After debating the issue for a year, the Duval County School Board in Jacksonville on Tuesday approved the removal of the district’s recommendations and changing the names.
The schools that will be renamed include Joseph Finegan Elementary School, Stonewall Jackson Elementary School, JEB Stuart Middle School, Kirby-Smith Middle School, Jefferson Davis Middle School and Robert E. Lee High School.
“The level of community engagement in this process was unlike anything we’ve experienced,” school board chair Elizabeth Anderson said in a statement. “The support of organizations such as Jacques Chambers, the Florida Times-Union, and the NAACP demonstrates how meaningful this was to our future as a community. Every message we send to our children has to be about inclusivity and belonging. Removing federal names from our schools helps accomplish that.”
Thousands of stakeholder groups, including students and community members, participated in the voting process to provide input on whether or not to change the names of their schools.
DCPS Superintendent Dr. Diana Greene said in an earlier statement, “I want to thank everyone who participated in this process, and I would like to thank the school leaders and district staff who have managed it over the past several months. ” “We’ve had dozens of meetings, hours of public testimony, and thousands of votes.”
The schools have been given new names — Anchor Academy, Hidden Oaks Elementary School, Westside Middle School, Springfield Middle School, Charger Academy and Riverside High School — effective August 3.
Board member Ashley Smith Juarez requested the renaming of three more schools – Jean Ribault Middle School, Jean Ribault High School and Andrew Jackson High School. Juarez said in his request, Ribault and Jackson were “responsible for the systematic marginalization and killing of indigenous peoples.”
“After dozens of meetings, hours of public testimony, and a massive stakeholder voting process, the board was recommended to drop those three names and replace the original Confederate six,” Duval County Public School spokeswoman Tracy Pearce told CNN. “The board approved that recommendation, and they will not change the name.”
The Jacksonville Public Education Fund (JPEF) has launched the School Naming Fund to cover the cost of renaming six schools. This will include painting, changing uniforms, signs and gym floors to match the schools’ new names.
Pierce said the Jacksonville Jaguars have offered $200,000 to pay for athletic and cheerleader uniforms for schools undergoing name changes.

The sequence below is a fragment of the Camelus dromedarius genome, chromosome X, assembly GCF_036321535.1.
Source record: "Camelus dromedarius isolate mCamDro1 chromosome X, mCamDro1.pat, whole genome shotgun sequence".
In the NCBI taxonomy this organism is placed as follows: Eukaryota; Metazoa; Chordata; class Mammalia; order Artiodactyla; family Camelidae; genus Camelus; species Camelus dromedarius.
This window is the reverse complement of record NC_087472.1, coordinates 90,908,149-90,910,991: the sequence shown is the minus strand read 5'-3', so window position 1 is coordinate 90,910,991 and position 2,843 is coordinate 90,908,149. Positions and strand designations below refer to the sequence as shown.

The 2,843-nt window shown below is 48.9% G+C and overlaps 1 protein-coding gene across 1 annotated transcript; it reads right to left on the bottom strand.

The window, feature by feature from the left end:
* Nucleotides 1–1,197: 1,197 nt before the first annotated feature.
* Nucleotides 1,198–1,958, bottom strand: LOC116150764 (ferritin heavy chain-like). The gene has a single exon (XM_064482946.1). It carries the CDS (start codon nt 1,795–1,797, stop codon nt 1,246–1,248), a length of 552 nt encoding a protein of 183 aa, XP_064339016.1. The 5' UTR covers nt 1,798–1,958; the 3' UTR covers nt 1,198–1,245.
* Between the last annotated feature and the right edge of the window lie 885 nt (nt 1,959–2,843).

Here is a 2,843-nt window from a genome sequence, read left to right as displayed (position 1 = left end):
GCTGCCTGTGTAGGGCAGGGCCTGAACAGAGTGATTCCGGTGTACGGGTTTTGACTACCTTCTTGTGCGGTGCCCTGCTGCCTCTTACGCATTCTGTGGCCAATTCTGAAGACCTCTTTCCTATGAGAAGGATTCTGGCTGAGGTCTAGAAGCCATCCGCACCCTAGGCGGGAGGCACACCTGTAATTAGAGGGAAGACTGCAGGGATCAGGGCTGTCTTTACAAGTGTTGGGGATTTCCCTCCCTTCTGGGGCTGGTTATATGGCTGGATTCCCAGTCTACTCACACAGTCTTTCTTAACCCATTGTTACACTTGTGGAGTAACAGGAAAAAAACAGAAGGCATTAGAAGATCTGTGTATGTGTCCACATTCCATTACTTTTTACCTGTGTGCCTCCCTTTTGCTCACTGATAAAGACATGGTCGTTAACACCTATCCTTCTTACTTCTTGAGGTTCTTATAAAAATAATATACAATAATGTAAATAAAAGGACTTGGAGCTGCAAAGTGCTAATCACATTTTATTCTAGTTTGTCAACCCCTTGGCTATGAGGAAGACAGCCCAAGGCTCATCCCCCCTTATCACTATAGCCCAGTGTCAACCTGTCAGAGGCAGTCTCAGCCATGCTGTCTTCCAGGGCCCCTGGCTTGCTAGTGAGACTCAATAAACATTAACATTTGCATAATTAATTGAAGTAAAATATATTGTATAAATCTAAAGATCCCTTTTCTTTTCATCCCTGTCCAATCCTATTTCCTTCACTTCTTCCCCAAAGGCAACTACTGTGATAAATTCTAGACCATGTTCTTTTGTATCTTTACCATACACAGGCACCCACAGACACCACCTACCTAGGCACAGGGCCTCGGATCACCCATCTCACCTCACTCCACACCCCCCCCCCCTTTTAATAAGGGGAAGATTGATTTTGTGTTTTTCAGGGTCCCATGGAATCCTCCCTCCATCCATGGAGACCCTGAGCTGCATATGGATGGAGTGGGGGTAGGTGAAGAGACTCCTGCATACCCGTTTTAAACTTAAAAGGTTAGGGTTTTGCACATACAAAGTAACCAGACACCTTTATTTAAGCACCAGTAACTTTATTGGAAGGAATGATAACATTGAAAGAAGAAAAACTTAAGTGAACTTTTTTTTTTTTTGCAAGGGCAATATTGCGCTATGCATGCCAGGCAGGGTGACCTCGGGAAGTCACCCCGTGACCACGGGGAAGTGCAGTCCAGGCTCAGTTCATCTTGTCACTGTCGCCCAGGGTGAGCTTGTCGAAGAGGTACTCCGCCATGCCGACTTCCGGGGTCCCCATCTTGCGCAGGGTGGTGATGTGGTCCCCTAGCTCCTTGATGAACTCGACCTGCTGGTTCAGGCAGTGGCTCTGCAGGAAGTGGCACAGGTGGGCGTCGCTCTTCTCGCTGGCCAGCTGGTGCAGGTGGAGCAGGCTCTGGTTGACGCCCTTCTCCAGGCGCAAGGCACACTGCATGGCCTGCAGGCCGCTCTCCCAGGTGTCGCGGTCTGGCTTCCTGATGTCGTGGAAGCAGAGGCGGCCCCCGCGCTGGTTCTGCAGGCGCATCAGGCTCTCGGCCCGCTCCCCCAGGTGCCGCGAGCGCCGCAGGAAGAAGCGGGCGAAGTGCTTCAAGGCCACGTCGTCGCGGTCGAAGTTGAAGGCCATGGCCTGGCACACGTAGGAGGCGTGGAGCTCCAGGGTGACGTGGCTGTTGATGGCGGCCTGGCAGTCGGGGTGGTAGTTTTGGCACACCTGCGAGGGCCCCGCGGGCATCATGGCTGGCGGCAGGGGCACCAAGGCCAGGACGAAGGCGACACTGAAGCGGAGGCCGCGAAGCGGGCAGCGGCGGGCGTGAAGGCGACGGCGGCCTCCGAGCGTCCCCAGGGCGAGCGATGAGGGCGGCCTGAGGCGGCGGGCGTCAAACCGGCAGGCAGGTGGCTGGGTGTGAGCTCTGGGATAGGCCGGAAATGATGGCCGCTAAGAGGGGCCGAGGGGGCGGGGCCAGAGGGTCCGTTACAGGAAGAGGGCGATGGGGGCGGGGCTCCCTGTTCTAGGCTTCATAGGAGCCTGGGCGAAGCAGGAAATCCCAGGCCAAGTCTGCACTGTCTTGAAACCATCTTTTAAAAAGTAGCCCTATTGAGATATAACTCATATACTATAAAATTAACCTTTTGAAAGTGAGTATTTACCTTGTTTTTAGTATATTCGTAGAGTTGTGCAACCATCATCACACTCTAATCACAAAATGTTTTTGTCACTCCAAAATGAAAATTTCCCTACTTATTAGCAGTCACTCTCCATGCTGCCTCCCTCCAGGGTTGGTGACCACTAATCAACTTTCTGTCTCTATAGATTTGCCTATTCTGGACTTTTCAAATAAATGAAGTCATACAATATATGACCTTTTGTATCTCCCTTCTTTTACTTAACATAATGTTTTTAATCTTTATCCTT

Despite the verdict, the decision did not come without protest.
As soon as the district began holding public meetings over whether Robert E. Lee High School should be renamed, discussions at those meetings became increasingly heated.
Opponents of the name change attempt made controversial statements such as “Jesus himself was never against slavery” and “you cannot cancel history.”
George Floyd’s influence
The death of George Floyd has led to the removal of controversial statues – in some cases by protesters and in others by city leaders – that have puzzled some residents for decades, if not longer.
Floyd, a 46-year-old black man, died in Minneapolis on May 25, 2020. While being arrested, Floyd was held down by a Minneapolis police officer’s knee for more than nine minutes. His death sparked widespread protests across the United States, with people calling for an end to police brutality against people of color.
In the wake of Floyd’s death, at least 168 federal symbols have been removed or relocated from public places, according to the Southern Poverty Law Center.
“I think we were all affected by the video recording of the murder of George Floyd in May of 2020,” board member Warren Jones, who sponsored the request to change Confederate names, said during a board meeting. “For those of us who grew up here like me, I was grateful but very surprised when [Jacksonville Mayor Lenny Curry] Removed the Confederate statue at the time known as Hemming Park. These two incidents prompted me to ask this board … to rename the six DCPS schools that have been named after Confederate officers.”
“It was clear to me that with the removal of federal monuments in Jacksonville the focus would be on the school board and I thought we should be proactive and investigate the history of those schools in the name of federal officials,” he said.
Thousands of children across America attend schools that bear the names of union leaders who fought to keep slavery.
According to the Equal Justice Initiative (EJI), more than 240 schools across the US are named in honor of Confederate leaders. About half of those schools serve students who are predominantly black or non-white.
CNN’s Harmeet Kaur contributed to this report.
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